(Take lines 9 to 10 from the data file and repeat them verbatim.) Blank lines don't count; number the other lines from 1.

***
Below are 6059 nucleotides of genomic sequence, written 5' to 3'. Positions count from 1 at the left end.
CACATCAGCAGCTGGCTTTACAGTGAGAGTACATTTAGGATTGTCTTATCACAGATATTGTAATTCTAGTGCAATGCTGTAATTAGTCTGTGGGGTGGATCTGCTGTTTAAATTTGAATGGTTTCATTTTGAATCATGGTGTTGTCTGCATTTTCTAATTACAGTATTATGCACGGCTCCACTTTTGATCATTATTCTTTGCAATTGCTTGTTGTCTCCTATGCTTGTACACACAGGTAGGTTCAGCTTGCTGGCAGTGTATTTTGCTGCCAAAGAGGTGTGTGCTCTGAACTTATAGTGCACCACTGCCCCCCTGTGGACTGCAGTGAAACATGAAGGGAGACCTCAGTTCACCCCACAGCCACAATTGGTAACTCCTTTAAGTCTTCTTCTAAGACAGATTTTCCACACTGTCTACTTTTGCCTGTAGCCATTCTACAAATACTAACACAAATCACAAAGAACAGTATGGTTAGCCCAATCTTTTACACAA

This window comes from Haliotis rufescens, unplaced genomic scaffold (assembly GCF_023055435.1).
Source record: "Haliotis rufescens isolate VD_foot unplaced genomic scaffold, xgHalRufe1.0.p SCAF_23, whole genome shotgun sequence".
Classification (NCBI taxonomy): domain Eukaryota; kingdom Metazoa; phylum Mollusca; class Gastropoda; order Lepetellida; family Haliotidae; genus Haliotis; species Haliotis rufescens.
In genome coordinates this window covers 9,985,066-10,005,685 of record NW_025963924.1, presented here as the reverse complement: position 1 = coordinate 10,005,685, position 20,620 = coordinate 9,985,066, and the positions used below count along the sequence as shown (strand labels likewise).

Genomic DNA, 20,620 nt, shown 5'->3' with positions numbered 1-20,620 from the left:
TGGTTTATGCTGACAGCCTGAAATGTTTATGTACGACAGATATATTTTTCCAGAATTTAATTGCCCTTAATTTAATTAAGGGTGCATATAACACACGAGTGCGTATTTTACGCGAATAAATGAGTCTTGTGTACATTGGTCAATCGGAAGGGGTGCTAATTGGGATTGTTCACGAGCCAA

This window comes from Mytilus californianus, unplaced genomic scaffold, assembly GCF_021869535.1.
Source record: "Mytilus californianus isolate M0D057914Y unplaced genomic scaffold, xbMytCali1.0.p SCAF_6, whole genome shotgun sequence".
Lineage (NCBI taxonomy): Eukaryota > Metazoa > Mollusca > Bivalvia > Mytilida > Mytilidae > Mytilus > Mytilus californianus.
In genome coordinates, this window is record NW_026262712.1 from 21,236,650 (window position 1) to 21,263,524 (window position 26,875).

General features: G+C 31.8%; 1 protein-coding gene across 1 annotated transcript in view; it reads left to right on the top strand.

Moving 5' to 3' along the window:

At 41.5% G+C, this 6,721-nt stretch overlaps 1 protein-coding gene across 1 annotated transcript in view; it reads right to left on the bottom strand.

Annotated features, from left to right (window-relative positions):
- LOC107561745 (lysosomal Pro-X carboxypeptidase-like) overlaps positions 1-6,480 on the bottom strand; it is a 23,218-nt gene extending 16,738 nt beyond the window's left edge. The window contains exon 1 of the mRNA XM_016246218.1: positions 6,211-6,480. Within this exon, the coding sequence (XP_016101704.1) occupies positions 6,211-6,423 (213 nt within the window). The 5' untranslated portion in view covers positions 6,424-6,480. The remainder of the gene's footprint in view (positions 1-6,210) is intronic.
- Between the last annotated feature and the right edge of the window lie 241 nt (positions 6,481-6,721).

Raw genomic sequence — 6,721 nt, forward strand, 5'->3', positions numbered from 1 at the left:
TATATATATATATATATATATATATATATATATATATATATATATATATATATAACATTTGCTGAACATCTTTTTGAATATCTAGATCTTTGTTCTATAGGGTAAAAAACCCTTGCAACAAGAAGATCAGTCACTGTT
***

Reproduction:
This window comes from Mytilus californianus, unplaced genomic scaffold, assembly GCF_021869535.1.
Source record: "Mytilus californianus isolate M0D057914Y unplaced genomic scaffold, xbMytCali1.0.p SCAF_6, whole genome shotgun sequence".